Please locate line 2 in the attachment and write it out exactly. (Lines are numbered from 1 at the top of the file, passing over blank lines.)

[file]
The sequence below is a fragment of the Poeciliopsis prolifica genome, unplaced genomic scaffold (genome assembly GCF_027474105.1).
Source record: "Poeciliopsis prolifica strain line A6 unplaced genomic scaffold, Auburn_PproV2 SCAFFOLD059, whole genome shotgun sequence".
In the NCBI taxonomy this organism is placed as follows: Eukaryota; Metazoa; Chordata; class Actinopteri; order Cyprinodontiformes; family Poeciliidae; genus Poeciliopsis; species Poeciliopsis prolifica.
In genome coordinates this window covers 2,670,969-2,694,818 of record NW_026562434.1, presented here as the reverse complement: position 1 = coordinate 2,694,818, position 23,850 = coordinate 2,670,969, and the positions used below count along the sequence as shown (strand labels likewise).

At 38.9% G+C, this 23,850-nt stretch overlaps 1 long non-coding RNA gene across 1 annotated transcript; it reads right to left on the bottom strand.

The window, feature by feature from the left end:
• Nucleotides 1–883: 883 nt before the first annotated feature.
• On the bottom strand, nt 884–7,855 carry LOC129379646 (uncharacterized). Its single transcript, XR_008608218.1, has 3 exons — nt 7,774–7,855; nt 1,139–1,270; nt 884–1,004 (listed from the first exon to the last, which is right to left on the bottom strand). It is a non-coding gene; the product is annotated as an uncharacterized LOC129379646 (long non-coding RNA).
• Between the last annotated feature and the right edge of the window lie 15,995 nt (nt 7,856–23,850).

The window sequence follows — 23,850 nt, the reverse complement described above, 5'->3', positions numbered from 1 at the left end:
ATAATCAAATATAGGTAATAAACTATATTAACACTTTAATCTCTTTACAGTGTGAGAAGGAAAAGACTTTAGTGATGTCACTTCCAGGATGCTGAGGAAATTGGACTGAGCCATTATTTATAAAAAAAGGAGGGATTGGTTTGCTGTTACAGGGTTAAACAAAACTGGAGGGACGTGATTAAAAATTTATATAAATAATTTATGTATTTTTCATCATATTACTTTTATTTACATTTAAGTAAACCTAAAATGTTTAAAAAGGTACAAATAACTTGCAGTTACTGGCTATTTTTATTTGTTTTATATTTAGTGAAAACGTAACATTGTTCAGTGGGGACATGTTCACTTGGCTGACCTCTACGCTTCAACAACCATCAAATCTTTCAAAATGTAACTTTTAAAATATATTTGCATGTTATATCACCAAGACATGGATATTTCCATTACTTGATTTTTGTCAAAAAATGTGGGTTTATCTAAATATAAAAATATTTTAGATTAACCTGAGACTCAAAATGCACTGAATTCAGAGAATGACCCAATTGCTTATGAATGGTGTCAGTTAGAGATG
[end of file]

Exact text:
Source record: "Poeciliopsis prolifica strain line A6 unplaced genomic scaffold, Auburn_PproV2 SCAFFOLD059, whole genome shotgun sequence".